Punk icon Poly Styrene dies at 53
Punk singer Poly Styrene, former singer with the X-Ray Spex, has died at the age of 53 after suffering from cancer.
She was one of the first female punk icons, whose unorthodox yet infectious style was highly influential.
Real name Marianne Elliot-Said, she had cancer of the spine and breast.
A statement on her official Twitter feed said: "We can confirm that the beautiful Poly Styrene, who has been a true fighter, won her battle on Monday evening to go to higher places."
Singer Billy Bragg was among those who paid tribute, saying: "Punk without Poly Styrene and the X-Ray Spex wouldn't have been the same."
Poly Styrene formed her band after watching the Sex Pistols perform on Hastings Pier on her 18th birthday and became known for her unpolished vocals and energetic rallying cries against consumerism and environmental destruction.
X-Ray Spex's signature tune was Oh Bondage Up Yours!, a riotous rejection of social and gender norms that began with Poly Styrene's spoken line: "Some people think little girls should be seen and not heard."
The band released just one album, Germ Free Adolescents, in 1978, before splitting up.
The singer went on to record a more subtle and subdued solo album, Translucence, in 1980, before retreating from the music industry to join the Hare Krishnas.
She moved into a Krishna temple in Hertfordshire with her daughter, and struggled with bipolar disorder.
Boy George - who once tried to break her out of the temple - wrote on Twitter: "I was a fan of Poly before I got to know her, she was a Krishna follower too, oh bless you Polly you will be missed! Legend!"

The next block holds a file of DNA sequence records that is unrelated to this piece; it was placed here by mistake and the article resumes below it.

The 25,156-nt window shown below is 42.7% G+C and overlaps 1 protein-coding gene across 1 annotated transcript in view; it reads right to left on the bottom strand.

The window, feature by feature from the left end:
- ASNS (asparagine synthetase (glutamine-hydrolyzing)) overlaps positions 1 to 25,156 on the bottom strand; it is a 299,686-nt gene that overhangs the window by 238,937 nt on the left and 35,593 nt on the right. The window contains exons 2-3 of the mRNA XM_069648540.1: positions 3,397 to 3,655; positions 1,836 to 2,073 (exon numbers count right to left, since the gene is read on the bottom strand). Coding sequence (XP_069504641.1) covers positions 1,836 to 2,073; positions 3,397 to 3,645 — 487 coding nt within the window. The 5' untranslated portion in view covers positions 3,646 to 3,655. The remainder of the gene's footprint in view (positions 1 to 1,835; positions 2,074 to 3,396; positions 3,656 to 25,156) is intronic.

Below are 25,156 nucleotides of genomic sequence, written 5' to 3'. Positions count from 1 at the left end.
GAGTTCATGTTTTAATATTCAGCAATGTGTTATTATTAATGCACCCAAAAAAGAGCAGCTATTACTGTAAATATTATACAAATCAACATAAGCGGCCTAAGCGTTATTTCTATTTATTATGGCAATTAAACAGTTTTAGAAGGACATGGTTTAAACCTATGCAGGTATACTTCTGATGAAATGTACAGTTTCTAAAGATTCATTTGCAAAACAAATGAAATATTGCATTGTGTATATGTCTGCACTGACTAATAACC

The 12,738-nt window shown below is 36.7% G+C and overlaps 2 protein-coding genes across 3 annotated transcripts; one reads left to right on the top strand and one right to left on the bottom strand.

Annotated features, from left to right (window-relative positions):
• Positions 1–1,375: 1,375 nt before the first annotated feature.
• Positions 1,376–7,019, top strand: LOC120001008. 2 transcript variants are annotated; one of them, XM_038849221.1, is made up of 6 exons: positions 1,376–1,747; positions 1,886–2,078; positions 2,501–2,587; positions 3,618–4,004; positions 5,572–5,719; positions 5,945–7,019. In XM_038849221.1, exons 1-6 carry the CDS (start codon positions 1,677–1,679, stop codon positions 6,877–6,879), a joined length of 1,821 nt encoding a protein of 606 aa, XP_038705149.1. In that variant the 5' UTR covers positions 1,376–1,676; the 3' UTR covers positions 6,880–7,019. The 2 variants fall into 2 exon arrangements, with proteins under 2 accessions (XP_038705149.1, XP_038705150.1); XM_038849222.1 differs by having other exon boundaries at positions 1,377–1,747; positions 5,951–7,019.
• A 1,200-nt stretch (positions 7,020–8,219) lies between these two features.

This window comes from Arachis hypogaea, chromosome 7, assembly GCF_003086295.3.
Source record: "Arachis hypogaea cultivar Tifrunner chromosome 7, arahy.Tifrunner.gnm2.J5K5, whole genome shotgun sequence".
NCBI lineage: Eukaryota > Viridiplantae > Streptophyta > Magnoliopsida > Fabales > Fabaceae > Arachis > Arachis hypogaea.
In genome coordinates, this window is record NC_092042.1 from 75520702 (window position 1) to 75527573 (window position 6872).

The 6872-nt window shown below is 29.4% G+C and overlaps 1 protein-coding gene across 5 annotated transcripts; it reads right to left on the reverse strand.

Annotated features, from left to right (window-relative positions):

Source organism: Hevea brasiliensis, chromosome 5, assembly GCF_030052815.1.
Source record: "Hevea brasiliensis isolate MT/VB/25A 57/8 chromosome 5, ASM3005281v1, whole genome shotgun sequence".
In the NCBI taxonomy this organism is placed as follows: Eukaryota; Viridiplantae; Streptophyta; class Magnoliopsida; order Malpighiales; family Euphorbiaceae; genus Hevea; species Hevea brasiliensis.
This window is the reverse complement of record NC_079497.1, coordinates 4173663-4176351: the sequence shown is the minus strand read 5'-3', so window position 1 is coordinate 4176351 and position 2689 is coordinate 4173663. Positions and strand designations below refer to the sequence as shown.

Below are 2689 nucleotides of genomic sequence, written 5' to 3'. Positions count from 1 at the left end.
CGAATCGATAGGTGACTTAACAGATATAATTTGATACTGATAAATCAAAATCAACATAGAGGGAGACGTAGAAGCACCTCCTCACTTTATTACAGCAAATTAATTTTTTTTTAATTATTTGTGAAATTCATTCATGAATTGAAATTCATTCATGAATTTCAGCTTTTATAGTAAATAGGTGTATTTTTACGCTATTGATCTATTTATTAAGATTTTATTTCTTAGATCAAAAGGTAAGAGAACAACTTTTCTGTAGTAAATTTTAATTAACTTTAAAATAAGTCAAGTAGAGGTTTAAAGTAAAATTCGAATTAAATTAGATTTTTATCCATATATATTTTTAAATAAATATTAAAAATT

Former Sex Pistols bassist Glen Matlock praised the "general joie de vivre nuttiness" shown in songs like Oh Bondage Up Yours!
"She wouldn't kow-tow to even what the punk fashions should be, I think that's what that song is about," he told BBC 6 Music.
"I did see her not that long ago so it's sad. Again, somebody from the punk rock scene has died far too young and it's a loss."
Billy Bragg told the radio station that Oh Bondage Up Yours! was a "slap in the face" to male punk bands and rock journalists.
"It's always hard for women in rock music but it was particularly hard in the 70s," he said. "I think she cut right through that. The work that she did and the things that she produced always stayed true to that original spirit of punk."
TV presenter Jonathan Ross said his first concert was an X-Ray Spex gig, adding that the singer had "changed lives".
Poly Styrene occasionally re-emerged into the limelight, and released her third solo album, Generation Indigo, last month.
"I know I'll probably be remembered for Oh Bondage Up Yours!" she told 6 Music last month. "I'd like to remembered for something a bit more spiritual."